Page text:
It is important to remember that microclimate may be crucial along with local habitat conditions in providing warm temperatures for development of large populations and macropterous bushcrickets. Sites acting as hot ‘sun traps’ have been found to be favorable for Orthoptera, and include the south (Marshall & Haes 1988) and east sides of hedgerows (Gardiner & Dover 2008). Therefore, overall ‘crude’ climatic data may be a poor indicator of the occurrence of macropterous bushcrickets. This study must also be viewed with some caution due to the lack of quantitative data, and the possibility that macropterous individuals went unreported to the county co-ordinator or were simply overlooked, which is surprisingly easy even with large bushcrickets (Harvey & Gardiner 2006).
Whatever the causes of macropterism in M. roeselii, it is no doubt important in the range expansion of this bushcricket. This is underlined by the comparative rarity of the long-winged form of bushcrickets such as the short-winged conehead Conocephalus dorsalis (f. burri), only sighted in 1983, 1984, 2004 and 2007 in the period of study and restricted to coastal areas of Essex, with no significant range expansion since 1980. The macropterous form of the meadow grasshopper Chorthippus parallelus (f. explicates) has never been sighted in the county, although it was noted nationally in 1983-84 (Ritchie et al. 1987, Marshall & Haes 1988).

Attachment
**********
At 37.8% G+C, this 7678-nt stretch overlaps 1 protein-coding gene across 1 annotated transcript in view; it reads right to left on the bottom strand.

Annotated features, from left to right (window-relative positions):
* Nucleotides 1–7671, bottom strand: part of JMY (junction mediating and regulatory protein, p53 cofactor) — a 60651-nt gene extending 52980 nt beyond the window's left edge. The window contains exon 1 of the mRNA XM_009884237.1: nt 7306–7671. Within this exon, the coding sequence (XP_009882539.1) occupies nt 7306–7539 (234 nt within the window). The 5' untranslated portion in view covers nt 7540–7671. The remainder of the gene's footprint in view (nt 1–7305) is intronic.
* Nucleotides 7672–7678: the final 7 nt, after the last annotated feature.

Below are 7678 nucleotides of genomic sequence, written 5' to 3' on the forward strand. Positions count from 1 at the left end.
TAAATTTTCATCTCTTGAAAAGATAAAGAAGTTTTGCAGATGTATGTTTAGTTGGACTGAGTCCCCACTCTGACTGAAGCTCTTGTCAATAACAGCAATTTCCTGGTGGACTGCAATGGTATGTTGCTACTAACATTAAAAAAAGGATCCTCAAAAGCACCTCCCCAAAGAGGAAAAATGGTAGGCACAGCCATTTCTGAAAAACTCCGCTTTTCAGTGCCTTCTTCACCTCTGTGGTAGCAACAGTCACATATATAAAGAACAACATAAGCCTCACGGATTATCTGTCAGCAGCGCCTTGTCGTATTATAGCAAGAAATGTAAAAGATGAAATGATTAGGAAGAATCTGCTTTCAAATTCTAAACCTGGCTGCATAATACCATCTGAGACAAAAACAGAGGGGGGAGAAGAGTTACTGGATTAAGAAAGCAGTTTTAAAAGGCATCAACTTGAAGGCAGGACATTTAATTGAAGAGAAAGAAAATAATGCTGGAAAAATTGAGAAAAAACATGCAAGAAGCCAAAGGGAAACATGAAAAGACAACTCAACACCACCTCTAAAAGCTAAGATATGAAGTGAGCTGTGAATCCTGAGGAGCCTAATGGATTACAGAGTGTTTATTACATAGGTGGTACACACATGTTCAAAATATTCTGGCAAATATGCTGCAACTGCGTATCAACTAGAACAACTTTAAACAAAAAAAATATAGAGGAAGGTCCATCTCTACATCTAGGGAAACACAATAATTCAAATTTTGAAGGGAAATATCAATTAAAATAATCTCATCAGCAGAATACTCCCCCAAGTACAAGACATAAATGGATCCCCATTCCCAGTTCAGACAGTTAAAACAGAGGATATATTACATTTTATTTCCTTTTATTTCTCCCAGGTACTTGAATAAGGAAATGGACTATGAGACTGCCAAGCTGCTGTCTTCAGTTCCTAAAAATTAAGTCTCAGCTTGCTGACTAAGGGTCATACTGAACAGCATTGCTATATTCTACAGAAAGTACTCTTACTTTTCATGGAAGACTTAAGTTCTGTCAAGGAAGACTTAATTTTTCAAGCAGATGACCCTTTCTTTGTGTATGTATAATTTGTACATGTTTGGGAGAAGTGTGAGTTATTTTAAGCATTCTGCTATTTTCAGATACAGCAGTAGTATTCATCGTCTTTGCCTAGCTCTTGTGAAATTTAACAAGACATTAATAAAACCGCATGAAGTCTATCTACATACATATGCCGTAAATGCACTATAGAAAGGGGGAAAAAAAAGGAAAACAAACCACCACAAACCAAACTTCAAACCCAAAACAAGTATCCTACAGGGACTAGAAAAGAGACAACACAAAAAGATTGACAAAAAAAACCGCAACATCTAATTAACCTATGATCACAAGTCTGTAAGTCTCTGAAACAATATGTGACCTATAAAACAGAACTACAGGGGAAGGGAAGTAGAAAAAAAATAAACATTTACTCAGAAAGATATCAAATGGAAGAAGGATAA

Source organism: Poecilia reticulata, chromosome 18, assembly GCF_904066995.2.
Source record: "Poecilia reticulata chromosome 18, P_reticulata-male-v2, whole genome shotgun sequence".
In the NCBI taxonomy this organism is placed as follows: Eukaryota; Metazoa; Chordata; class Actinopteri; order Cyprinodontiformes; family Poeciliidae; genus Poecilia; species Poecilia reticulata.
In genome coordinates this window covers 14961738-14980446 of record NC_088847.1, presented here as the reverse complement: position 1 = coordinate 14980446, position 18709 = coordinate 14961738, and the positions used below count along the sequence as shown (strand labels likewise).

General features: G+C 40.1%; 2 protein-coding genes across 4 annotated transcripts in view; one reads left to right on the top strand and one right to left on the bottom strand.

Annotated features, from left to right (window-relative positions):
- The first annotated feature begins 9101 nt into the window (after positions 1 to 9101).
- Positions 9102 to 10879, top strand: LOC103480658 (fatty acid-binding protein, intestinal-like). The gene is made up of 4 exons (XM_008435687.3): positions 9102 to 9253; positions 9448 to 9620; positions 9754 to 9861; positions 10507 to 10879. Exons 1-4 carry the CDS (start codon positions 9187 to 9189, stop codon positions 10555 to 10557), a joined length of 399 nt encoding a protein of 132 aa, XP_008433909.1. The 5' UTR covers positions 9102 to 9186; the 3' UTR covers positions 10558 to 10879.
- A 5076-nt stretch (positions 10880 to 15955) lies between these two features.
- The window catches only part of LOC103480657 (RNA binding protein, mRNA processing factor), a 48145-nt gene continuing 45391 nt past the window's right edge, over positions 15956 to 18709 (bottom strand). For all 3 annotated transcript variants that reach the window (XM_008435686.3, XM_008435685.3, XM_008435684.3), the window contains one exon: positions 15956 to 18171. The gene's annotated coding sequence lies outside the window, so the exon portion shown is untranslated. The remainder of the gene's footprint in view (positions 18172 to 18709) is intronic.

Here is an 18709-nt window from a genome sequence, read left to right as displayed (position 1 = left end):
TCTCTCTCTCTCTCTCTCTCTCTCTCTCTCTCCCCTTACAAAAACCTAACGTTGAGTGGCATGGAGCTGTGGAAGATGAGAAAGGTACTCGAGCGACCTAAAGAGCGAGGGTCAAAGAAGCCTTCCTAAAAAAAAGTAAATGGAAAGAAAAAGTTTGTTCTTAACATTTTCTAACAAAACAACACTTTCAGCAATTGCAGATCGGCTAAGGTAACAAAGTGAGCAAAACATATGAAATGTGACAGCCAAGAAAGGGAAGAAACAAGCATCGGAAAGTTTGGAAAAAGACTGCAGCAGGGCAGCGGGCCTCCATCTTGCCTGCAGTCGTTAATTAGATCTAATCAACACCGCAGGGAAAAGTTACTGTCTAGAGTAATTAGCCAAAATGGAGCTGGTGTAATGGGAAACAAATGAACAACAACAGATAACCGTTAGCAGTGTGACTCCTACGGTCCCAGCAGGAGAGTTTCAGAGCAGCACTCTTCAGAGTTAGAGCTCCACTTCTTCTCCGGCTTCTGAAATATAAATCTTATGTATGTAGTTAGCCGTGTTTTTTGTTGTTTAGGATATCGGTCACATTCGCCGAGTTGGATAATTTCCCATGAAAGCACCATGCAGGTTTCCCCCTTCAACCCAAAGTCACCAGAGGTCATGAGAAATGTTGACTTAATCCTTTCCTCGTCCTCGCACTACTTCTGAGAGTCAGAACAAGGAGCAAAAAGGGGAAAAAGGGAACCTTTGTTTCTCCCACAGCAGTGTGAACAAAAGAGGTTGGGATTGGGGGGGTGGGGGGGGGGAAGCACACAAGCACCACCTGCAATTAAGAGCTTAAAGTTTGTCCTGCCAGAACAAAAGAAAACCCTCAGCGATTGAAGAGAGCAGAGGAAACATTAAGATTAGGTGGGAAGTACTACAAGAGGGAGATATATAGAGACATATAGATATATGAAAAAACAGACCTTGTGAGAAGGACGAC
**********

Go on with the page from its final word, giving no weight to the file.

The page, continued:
The author would like to thank Alan Wake, the previous County Recorder for Orthoptera, and the Essex Field Club for supporting the collection of county records. Alan was a true pioneer of Orthoptera recording in the county and brought together many historical records which allow us to understand how orthopterans have spread their range. Over 100 recorders have sent in their sightings over the years, but those who have contributed significantly to the observation of bushcrickets include Ted Benton, Jerry Bowdrey, Peter Harvey, Neil Harvey and Roger Payne. Martin Heywood maintained the weather station at Writtle College and made the data available in report format which facilitated easier analysis. A special thank you must be made to Dr Kevin Judge who provided invaluable guidance and input on statistical issues, and to Dr Glenn Morris who made important suggestions for improvements to the paper.